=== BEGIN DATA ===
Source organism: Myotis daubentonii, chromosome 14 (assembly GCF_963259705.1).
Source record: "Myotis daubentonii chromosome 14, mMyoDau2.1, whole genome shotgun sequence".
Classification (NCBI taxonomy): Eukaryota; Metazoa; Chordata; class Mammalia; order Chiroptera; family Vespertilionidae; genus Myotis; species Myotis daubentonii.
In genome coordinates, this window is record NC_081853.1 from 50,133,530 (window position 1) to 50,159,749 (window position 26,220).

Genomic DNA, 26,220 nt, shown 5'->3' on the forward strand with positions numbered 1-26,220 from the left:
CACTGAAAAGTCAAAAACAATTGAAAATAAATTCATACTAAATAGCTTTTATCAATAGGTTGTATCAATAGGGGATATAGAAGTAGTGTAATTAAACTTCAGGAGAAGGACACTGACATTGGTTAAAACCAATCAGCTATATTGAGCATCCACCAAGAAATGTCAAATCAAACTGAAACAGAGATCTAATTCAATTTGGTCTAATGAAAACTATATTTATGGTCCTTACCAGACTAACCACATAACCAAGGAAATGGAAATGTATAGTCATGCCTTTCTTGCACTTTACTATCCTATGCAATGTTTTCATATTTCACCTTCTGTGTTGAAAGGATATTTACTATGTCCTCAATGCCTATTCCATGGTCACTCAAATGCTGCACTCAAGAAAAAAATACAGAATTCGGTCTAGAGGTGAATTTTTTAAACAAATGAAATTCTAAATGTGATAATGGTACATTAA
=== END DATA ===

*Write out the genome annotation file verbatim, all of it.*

Source organism: Myotis daubentonii, chromosome 14 (assembly GCF_963259705.1).
Source record: "Myotis daubentonii chromosome 14, mMyoDau2.1, whole genome shotgun sequence".
Classification (NCBI taxonomy): Eukaryota; Metazoa; Chordata; class Mammalia; order Chiroptera; family Vespertilionidae; genus Myotis; species Myotis daubentonii.
In genome coordinates, this window is record NC_081853.1 from 50,133,530 (window position 1) to 50,159,749 (window position 26,220).

Genomic DNA, 26,220 nt, shown 5'->3' on the forward strand with positions numbered 1-26,220 from the left:
CACTGAAAAGTCAAAAACAATTGAAAATAAATTCATACTAAATAGCTTTTATCAATAGGTTGTATCAATAGGGGATATAGAAGTAGTGTAATTAAACTTCAGGAGAAGGACACTGACATTGGTTAAAACCAATCAGCTATATTGAGCATCCACCAAGAAATGTCAAATCAAACTGAAACAGAGATCTAATTCAATTTGGTCTAATGAAAACTATATTTATGGTCCTTACCAGACTAACCACATAACCAAGGAAATGGAAATGTATAGTCATGCCTTTCTTGCACTTTACTATCCTATGCAATGTTTTCATATTTCACCTTCTGTGTTGAAAGGATATTTACTATGTCCTCAATGCCTATTCCATGGTCACTCAAATGCTGCACTCAAGAAAAAAATACAGAATTCGGTCTAGAGGTGAATTTTTTAAACAAATGAAATTCTAAATGTGATAATGGTACATTAA